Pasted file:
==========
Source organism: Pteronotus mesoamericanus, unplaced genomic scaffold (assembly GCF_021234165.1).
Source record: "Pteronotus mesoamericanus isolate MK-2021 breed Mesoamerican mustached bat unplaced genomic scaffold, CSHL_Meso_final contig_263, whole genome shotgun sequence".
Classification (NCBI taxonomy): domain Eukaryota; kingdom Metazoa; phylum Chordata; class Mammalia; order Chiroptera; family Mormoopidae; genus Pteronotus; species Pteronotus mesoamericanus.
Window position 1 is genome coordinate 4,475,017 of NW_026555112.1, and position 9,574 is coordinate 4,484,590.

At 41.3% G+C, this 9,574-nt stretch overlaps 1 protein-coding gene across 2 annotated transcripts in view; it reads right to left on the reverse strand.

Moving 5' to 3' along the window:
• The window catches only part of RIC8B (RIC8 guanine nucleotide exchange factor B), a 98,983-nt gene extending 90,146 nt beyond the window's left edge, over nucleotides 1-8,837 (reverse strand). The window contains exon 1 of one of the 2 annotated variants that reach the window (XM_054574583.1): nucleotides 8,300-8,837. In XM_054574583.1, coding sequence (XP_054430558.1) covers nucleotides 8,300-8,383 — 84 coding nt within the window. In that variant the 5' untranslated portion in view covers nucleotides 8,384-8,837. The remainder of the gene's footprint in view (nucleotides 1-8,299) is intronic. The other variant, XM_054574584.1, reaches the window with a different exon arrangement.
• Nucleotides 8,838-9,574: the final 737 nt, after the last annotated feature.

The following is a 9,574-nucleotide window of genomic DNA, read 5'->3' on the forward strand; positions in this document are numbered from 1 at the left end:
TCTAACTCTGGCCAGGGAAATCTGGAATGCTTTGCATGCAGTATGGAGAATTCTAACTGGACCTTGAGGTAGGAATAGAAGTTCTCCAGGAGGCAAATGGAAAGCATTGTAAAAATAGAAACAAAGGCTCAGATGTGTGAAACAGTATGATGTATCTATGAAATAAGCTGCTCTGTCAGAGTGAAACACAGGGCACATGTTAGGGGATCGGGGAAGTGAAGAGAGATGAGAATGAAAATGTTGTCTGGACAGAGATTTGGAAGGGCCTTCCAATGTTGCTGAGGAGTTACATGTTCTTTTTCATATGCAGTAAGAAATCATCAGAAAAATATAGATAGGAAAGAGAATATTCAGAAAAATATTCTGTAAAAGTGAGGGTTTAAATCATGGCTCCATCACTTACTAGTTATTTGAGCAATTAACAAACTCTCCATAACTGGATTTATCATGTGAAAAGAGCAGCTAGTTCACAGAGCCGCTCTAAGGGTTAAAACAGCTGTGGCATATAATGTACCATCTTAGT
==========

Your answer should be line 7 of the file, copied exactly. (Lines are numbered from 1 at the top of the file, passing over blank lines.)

• The window catches only part of RIC8B (RIC8 guanine nucleotide exchange factor B), a 98,983-nt gene extending 90,146 nt beyond the window's left edge, over nucleotides 1-8,837 (reverse strand). The window contains exon 1 of one of the 2 annotated variants that reach the window (XM_054574583.1): nucleotides 8,300-8,837. In XM_054574583.1, coding sequence (XP_054430558.1) covers nucleotides 8,300-8,383 — 84 coding nt within the window. In that variant the 5' untranslated portion in view covers nucleotides 8,384-8,837. The remainder of the gene's footprint in view (nucleotides 1-8,299) is intronic. The other variant, XM_054574584.1, reaches the window with a different exon arrangement.